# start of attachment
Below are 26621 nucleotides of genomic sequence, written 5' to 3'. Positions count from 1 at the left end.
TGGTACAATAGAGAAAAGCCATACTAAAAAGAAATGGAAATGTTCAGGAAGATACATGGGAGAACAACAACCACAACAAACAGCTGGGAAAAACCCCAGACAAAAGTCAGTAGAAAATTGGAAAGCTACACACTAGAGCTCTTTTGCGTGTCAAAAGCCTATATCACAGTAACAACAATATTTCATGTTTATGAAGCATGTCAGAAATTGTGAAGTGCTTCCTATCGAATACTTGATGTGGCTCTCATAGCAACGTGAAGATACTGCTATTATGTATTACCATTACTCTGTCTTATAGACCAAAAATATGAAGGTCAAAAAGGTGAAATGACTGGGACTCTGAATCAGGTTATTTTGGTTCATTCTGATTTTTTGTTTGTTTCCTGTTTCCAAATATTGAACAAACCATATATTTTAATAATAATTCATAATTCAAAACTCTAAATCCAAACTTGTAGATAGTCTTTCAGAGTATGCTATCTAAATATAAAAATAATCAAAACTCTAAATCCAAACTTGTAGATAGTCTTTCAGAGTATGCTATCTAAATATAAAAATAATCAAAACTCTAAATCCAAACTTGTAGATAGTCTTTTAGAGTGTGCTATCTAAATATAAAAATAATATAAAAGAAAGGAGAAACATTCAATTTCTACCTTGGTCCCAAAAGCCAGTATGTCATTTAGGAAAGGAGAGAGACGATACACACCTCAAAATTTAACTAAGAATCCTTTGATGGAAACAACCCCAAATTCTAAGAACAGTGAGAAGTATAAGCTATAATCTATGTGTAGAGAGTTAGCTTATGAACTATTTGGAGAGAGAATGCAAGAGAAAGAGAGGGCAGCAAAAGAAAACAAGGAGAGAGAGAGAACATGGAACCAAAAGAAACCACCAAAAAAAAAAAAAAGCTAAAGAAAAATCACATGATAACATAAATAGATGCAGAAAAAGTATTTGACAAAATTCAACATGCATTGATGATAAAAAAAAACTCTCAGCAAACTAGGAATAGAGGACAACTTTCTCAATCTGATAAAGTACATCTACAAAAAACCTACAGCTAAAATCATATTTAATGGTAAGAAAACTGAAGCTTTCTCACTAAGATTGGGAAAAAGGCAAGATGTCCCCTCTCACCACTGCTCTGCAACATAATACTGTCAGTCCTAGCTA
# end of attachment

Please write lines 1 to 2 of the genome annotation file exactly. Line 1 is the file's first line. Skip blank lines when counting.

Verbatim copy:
Below are 26621 nucleotides of genomic sequence, written 5' to 3'. Positions count from 1 at the left end.
TGGTACAATAGAGAAAAGCCATACTAAAAAGAAATGGAAATGTTCAGGAAGATACATGGGAGAACAACAACCACAACAAACAGCTGGGAAAAACCCCAGACAAAAGTCAGTAGAAAATTGGAAAGCTACACACTAGAGCTCTTTTGCGTGTCAAAAGCCTATATCACAGTAACAACAATATTTCATGTTTATGAAGCATGTCAGAAATTGTGAAGTGCTTCCTATCGAATACTTGATGTGGCTCTCATAGCAACGTGAAGATACTGCTATTATGTATTACCATTACTCTGTCTTATAGACCAAAAATATGAAGGTCAAAAAGGTGAAATGACTGGGACTCTGAATCAGGTTATTTTGGTTCATTCTGATTTTTTGTTTGTTTCCTGTTTCCAAATATTGAACAAACCATATATTTTAATAATAATTCATAATTCAAAACTCTAAATCCAAACTTGTAGATAGTCTTTCAGAGTATGCTATCTAAATATAAAAATAATCAAAACTCTAAATCCAAACTTGTAGATAGTCTTTCAGAGTATGCTATCTAAATATAAAAATAATCAAAACTCTAAATCCAAACTTGTAGATAGTCTTTTAGAGTGTGCTATCTAAATATAAAAATAATATAAAAGAAAGGAGAAACATTCAATTTCTACCTTGGTCCCAAAAGCCAGTATGTCATTTAGGAAAGGAGAGAGACGATACACACCTCAAAATTTAACTAAGAATCCTTTGATGGAAACAACCCCAAATTCTAAGAACAGTGAGAAGTATAAGCTATAATCTATGTGTAGAGAGTTAGCTTATGAACTATTTGGAGAGAGAATGCAAGAGAAAGAGAGGGCAGCAAAAGAAAACAAGGAGAGAGAGAGAACATGGAACCAAAAGAAACCACCAAAAAAAAAAAAAAGCTAAAGAAAAATCACATGATAACATAAATAGATGCAGAAAAAGTATTTGACAAAATTCAACATGCATTGATGATAAAAAAAAACTCTCAGCAAACTAGGAATAGAGGACAACTTTCTCAATCTGATAAAGTACATCTACAAAAAACCTACAGCTAAAATCATATTTAATGGTAAGAAAACTGAAGCTTTCTCACTAAGATTGGGAAAAAGGCAAGATGTCCCCTCTCACCACTGCTCTGCAACATAATACTGTCAGTCCTAGCTA